The displacement of Mnt–Max complexes in favor of c-Myc–Max complexes at shared target genes during cell cycle entry (Fig. 2) is consistent with the proposal that Myc–Max complexes operate, at least in part, by derepressing Mnt–Max bound target genes (Hurlin et al., 1997a, 2003; Nilsson et al., 2004). Although it is unlikely that Mnt–Max and c-Myc–Max complexes bind to and regulate exactly the same set of target genes, we find that they do bind and regulate at least a subset of overlapping target genes (Figs. 2, 3, and 7). What remains unclear is the precise relationship between c-Myc and Mnt binding and transcriptional status. For example, we have been unable to establish a clear link between the presence of Mnt at different target genes and local histone acetylation status (not depicted), despite being able to detect Mnt–Sin3 and presumably Mnt–Sin3–HDAC interactions at target gene binding sites (Fig. 2). However, chromatin deacetylation at the Cyclin D2 gene does appear to correspond to Mnt binding (unpublished data). Whatever the mechanism of Mnt repression, the finding that acute Mnt deletion rescues, at least partially, the severe down-regulation of Myc targets such as Cyclin D2 and E2F2 caused by acute c-Myc deletion in primary MEFs (Fig. 7 b) is consistent with Mnt and c-Myc functioning as a repression-activation system to regulate the expression of critical target genes involved in cell cycle progression. Although we observe strong down-regulation of some Myc target genes after c-Myc deletion, others such as ODC were only modestly down-regulated (Fig. 7 b). The slight affect on ODC levels are consistent with studies showing that most Myc target genes are only modestly affected by loss of c-Myc in immortal Rat1A cells (Bush et al., 1998; Cole and McMahon, 1999). Furthermore, transcript levels of most of the various Myc target genes examined in this and previous studies were only modestly affected by loss of Mnt (Fig. 3; Hurlin et al., 2003; Nilsson et al., 2004). One potential explanation for these findings is that the transcriptional activity of Mnt and Myc is inherently weak (Eisenman, 2001) and that their biological impact derives from eliciting small changes in the expression levels of perhaps thousands of transcriptional targets (for reviews see Fernandez et al., 2003; Orian et al., 2003; Cawley et al., 2004; see http//www.myc-cancer-gene.org). Alternatively, transcriptional regulation of Myc and Mnt target genes may be constrained to specific physiological settings that have yet to be fully recognized. For example, during cell cycle entry in Mnt null MEFs, up-regulation of target genes was most apparent 12 h after serum stimulation (Fig. 3). Thus, because c-Myc binding to target gene promoters was observed by 4 h after serum stimulation (Fig. 2 b), secondary events, perhaps related to cell cycle–regulated binding of other transcription factors to DNA or to Myc, may dictate the time and amplitude of Myc-dependent transcription activation (Cole and McMahon, 1999). The different responses in gene expression observed in Mnt-deficient cells may also reflect the existence of different classes of Myc target genes (Haggerty et al., 2003). The development of MEF cell lines containing conditional, floxed alleles of Mnt, c-Myc, and both Mnt and c-Myc (Fig. 5) should prove useful for more precisely defining the mechanisms that underlie the regulation of specific target genes by Myc and Mnt.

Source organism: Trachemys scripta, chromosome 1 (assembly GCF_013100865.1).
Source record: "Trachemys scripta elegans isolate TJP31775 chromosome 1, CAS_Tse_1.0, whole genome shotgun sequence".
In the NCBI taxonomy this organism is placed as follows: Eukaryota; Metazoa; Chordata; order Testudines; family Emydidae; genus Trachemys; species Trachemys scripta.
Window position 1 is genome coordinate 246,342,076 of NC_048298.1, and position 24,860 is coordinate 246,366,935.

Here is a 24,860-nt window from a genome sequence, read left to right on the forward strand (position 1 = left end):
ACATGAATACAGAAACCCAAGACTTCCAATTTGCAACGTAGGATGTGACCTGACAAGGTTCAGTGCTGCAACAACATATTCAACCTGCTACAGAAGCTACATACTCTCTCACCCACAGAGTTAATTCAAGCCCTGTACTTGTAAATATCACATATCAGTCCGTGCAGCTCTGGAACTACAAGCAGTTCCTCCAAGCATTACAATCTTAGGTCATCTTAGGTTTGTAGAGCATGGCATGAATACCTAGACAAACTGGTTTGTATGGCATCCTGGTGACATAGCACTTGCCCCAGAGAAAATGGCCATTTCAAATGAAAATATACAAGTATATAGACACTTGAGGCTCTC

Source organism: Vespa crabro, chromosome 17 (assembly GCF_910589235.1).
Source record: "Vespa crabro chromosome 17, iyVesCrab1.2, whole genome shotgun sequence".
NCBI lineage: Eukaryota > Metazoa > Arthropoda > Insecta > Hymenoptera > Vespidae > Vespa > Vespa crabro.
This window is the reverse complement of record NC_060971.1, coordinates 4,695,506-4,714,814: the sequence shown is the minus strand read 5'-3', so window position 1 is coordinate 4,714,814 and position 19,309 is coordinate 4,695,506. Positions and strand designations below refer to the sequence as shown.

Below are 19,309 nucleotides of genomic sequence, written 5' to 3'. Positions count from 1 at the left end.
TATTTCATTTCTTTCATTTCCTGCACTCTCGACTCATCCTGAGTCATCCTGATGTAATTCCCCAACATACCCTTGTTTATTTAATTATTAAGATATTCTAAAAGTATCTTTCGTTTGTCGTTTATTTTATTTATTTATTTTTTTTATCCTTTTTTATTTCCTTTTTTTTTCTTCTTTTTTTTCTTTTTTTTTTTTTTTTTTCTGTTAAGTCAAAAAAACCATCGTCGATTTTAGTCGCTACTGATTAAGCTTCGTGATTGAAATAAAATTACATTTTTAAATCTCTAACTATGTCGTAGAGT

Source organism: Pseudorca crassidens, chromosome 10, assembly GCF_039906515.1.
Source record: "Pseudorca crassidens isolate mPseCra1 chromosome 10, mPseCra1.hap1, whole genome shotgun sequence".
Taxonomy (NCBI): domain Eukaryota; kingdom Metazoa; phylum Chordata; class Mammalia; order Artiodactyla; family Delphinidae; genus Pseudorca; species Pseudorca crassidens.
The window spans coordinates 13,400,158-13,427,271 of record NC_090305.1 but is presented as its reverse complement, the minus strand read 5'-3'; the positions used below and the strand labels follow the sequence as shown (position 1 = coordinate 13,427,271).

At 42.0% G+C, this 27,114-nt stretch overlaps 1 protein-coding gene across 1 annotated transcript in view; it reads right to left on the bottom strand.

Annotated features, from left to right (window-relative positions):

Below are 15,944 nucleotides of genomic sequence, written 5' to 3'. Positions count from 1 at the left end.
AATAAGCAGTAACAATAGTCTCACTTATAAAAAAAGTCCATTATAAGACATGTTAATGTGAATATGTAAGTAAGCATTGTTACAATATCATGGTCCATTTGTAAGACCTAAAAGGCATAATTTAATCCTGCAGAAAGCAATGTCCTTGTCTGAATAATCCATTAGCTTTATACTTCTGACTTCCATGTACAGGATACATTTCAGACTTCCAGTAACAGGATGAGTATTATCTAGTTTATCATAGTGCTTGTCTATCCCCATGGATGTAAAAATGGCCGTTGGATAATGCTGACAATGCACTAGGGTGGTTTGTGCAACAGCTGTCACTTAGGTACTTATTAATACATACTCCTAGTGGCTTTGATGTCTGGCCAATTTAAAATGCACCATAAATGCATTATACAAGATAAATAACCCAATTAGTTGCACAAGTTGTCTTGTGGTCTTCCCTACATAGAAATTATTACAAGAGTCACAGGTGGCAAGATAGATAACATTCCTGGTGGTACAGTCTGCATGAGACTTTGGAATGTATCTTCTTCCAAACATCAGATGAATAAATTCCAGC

Although up-regulation of c-Myc expression plays an important role in stimulating cell cycle entry, it is of paramount importance that it is then rapidly down-regulated. Sustained high level Myc expression is not well tolerated and sensitizes cells to apoptosis and tumorigenesis (Pelengaris et al., 2002; Nilsson and Cleveland, 2003). Because both Myc–Max and Mnt–Max complexes are present in cells during the normal proliferative cell cycle (Hurlin et al., 1997a), we speculate that Myc-driven apoptosis and tumorigenesis results when the proper balance between Myc–Max and Mnt–Max in cells is breached. This idea is strongly supported by results showing that loss of Mnt triggers a “Myc-like” response of accelerated proliferation and apoptosis in fibroblasts and leads to tumor formation when deleted in breast epithelium (Hurlin et al., 2003) and T cells (unpublished data). Though it is not yet clear whether tumor formation caused by loss of Mnt is mechanistically equivalent to that caused by Myc, our results establish that Myc-Mnt antagonism underlies the basic decision of cells to enter the cell cycle and proliferate.